Every opening is also posted on job boards hosted by specialty groups to reach a wider talent pool. Those groups include the Society of Black Academic Surgeons, the Association of Women Surgeons and the National Hispanic Medical Association.
Investing in younger faculty
To help new faculty members acclimate and thrive at Michigan Medicine, each receives far more than a mentor. “They’re given a mentorship team, not just with surgeons in their discipline but in complementary skill sets” that help foster leadership and growth, Telem says.
A key component is the Faculty & Resident Launch Program, a three-year track that guides faculty through the first few years of practice (and residents during their academic development time) to develop performance aspects critical for success and well-being.
Another effort is an exchange that allows assistant professors to teach and learn at other U.S. institutions for several days. “It accelerates their careers and connects them to smart people early in their careers,” Mulholland says.
Finally, plans are in motion to help rigorously prepare all new faculty to achieve promotion to associate professor and full professor ranks. The multi-departmental effort also will examine barriers to advancement and how they affect women and underrepresented groups in surgery.
Establishing paths to leadership
Innovative strategies are shaking up past practices that might once have singled out only a few candidates for consideration.
The Michigan Promise will place early-career faculty in group cohorts to refine their leadership skill sets; another track exists for surgical residents. It also sustains a newly-developed Leadership Development Program for mid-career surgeons designed to develop skills necessary for institutional and professional society leadership.
The objective: to help each surgeon polish his or her professional profile.
“We’ve made this available to every faculty member,” Mulholland says. “Leadership, in our view, is not a top-down activity.”
Nurturing medical innovation
In the course of caring for patients, doctors have lots of innovative ideas — a device, an app or a drug application based on lab research. “Many innovations come from the practitioners that see an unsolved clinical problem,” Mulholland says.
Those ideas might come to life via the Surgical Innovation Development Accelerator Course, a department-sponsored initiative that helps guide staff-driven concepts that can be considered for the Michigan Innovation Prize, an annual contest worth $500,000 in awards.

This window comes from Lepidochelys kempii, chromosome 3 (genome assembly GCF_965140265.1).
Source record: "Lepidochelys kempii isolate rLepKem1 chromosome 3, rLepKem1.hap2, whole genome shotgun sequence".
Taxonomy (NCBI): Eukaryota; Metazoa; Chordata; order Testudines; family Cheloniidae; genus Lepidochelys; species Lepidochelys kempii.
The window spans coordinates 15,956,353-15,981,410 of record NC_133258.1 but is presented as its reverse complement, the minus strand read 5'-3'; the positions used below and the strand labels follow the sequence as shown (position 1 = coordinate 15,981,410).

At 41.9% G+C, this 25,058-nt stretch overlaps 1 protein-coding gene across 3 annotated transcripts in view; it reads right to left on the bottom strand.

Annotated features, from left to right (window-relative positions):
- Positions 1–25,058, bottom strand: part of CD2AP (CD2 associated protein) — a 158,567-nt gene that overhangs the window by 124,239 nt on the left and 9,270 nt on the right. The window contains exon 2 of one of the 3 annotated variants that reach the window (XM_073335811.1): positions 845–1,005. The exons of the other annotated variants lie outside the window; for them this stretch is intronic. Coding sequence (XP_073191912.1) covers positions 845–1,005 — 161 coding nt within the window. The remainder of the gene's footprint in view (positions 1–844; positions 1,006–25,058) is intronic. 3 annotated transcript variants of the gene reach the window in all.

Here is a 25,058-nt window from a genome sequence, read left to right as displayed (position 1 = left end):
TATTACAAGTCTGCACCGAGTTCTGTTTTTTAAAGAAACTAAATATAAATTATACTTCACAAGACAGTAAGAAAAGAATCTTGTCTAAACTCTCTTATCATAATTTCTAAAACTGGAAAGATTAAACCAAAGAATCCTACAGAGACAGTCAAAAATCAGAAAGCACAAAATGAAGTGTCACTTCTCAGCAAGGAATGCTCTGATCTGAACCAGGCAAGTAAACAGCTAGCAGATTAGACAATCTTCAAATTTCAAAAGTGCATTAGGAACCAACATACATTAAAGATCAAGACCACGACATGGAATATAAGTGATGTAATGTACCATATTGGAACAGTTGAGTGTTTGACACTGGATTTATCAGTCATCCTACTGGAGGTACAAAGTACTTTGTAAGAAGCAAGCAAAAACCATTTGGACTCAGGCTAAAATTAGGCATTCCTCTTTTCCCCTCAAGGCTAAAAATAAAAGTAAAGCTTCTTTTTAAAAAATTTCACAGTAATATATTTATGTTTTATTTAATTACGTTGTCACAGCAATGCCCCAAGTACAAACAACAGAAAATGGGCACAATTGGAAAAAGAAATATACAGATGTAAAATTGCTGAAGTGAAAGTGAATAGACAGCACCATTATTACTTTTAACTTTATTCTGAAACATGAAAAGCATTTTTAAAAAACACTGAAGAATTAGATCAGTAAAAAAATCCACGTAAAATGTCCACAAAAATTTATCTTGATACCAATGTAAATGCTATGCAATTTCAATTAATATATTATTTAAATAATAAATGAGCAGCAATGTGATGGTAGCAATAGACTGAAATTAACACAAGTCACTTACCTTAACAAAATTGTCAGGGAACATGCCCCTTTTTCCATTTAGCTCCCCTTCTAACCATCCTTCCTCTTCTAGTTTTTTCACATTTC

The department also institutes a policy known as Directed Sabbatical Time to give faculty to dedicated learning time away from the daily operational tasks of clinical surgery.
“Most programs don’t support busy faculty leaving for 6 to 8 weeks,” Telem says. “We see it as an investment: You come back with a new skill set. One of our ‘mini-sabbatical’ surgeons went to Europe to learn a new vascular reconstruction technique. Our patients benefit from that.”
Fostering outreach near and far
Learning from surgeons of other ethnic backgrounds — as well as the problems other geographic regions might face — helps a doctor gain perspective and empathy. A key partner in the Michigan Promise is the Michigan Center for Global Surgery, which fosters research, education and clinical exchange programs around the world.
Another bridge is the Doctors of Tomorrow program, a partnership with Cass Technical High School in Detroit. “It’s aimed at reaching out to underrepresented minorities who might not have considered college or a career in medicine,” Mulholland says.
Crucial, too, is the Women in Surgery group, which connects women surgeons at Michigan Medicine and helps stage an annual conference with guest speakers addressing issues and challenges confronting women as well as personalized coaching opportunities.